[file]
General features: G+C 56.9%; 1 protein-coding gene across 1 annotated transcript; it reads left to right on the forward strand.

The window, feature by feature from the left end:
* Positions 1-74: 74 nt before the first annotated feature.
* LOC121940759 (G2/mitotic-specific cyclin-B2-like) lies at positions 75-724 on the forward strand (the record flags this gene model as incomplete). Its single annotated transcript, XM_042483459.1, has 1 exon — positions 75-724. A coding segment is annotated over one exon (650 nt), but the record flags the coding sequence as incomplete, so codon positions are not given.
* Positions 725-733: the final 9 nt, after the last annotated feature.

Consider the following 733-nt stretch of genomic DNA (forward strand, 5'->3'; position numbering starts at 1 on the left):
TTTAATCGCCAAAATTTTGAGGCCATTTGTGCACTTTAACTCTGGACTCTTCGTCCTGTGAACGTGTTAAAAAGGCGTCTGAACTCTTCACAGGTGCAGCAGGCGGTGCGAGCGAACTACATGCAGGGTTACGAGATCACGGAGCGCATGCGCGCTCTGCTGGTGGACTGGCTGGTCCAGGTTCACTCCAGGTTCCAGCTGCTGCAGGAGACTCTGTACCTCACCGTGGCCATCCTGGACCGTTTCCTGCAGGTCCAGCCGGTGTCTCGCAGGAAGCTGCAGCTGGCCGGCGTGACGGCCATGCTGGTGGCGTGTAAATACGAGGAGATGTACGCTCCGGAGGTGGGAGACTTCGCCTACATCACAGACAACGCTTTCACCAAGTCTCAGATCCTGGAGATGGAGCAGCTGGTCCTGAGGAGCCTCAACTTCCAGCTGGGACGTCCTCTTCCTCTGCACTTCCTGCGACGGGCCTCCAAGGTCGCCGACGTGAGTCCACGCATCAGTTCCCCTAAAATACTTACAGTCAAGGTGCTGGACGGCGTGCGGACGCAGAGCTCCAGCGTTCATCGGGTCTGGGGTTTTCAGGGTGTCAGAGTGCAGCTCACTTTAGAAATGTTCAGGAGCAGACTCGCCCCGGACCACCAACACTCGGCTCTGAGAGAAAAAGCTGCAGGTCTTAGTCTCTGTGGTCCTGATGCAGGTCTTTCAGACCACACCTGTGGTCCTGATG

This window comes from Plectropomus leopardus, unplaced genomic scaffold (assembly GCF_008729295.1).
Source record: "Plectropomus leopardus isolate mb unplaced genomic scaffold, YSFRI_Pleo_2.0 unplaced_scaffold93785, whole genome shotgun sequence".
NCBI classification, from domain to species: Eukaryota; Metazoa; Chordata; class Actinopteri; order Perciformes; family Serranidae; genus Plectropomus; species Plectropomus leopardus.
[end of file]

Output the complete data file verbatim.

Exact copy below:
General features: G+C 56.9%; 1 protein-coding gene across 1 annotated transcript; it reads left to right on the forward strand.

The window, feature by feature from the left end:
* Positions 1-74: 74 nt before the first annotated feature.
* LOC121940759 (G2/mitotic-specific cyclin-B2-like) lies at positions 75-724 on the forward strand (the record flags this gene model as incomplete). Its single annotated transcript, XM_042483459.1, has 1 exon — positions 75-724. A coding segment is annotated over one exon (650 nt), but the record flags the coding sequence as incomplete, so codon positions are not given.
* Positions 725-733: the final 9 nt, after the last annotated feature.

Consider the following 733-nt stretch of genomic DNA (forward strand, 5'->3'; position numbering starts at 1 on the left):
TTTAATCGCCAAAATTTTGAGGCCATTTGTGCACTTTAACTCTGGACTCTTCGTCCTGTGAACGTGTTAAAAAGGCGTCTGAACTCTTCACAGGTGCAGCAGGCGGTGCGAGCGAACTACATGCAGGGTTACGAGATCACGGAGCGCATGCGCGCTCTGCTGGTGGACTGGCTGGTCCAGGTTCACTCCAGGTTCCAGCTGCTGCAGGAGACTCTGTACCTCACCGTGGCCATCCTGGACCGTTTCCTGCAGGTCCAGCCGGTGTCTCGCAGGAAGCTGCAGCTGGCCGGCGTGACGGCCATGCTGGTGGCGTGTAAATACGAGGAGATGTACGCTCCGGAGGTGGGAGACTTCGCCTACATCACAGACAACGCTTTCACCAAGTCTCAGATCCTGGAGATGGAGCAGCTGGTCCTGAGGAGCCTCAACTTCCAGCTGGGACGTCCTCTTCCTCTGCACTTCCTGCGACGGGCCTCCAAGGTCGCCGACGTGAGTCCACGCATCAGTTCCCCTAAAATACTTACAGTCAAGGTGCTGGACGGCGTGCGGACGCAGAGCTCCAGCGTTCATCGGGTCTGGGGTTTTCAGGGTGTCAGAGTGCAGCTCACTTTAGAAATGTTCAGGAGCAGACTCGCCCCGGACCACCAACACTCGGCTCTGAGAGAAAAAGCTGCAGGTCTTAGTCTCTGTGGTCCTGATGCAGGTCTTTCAGACCACACCTGTGGTCCTGATG

This window comes from Plectropomus leopardus, unplaced genomic scaffold (assembly GCF_008729295.1).
Source record: "Plectropomus leopardus isolate mb unplaced genomic scaffold, YSFRI_Pleo_2.0 unplaced_scaffold93785, whole genome shotgun sequence".
NCBI classification, from domain to species: Eukaryota; Metazoa; Chordata; class Actinopteri; order Perciformes; family Serranidae; genus Plectropomus; species Plectropomus leopardus.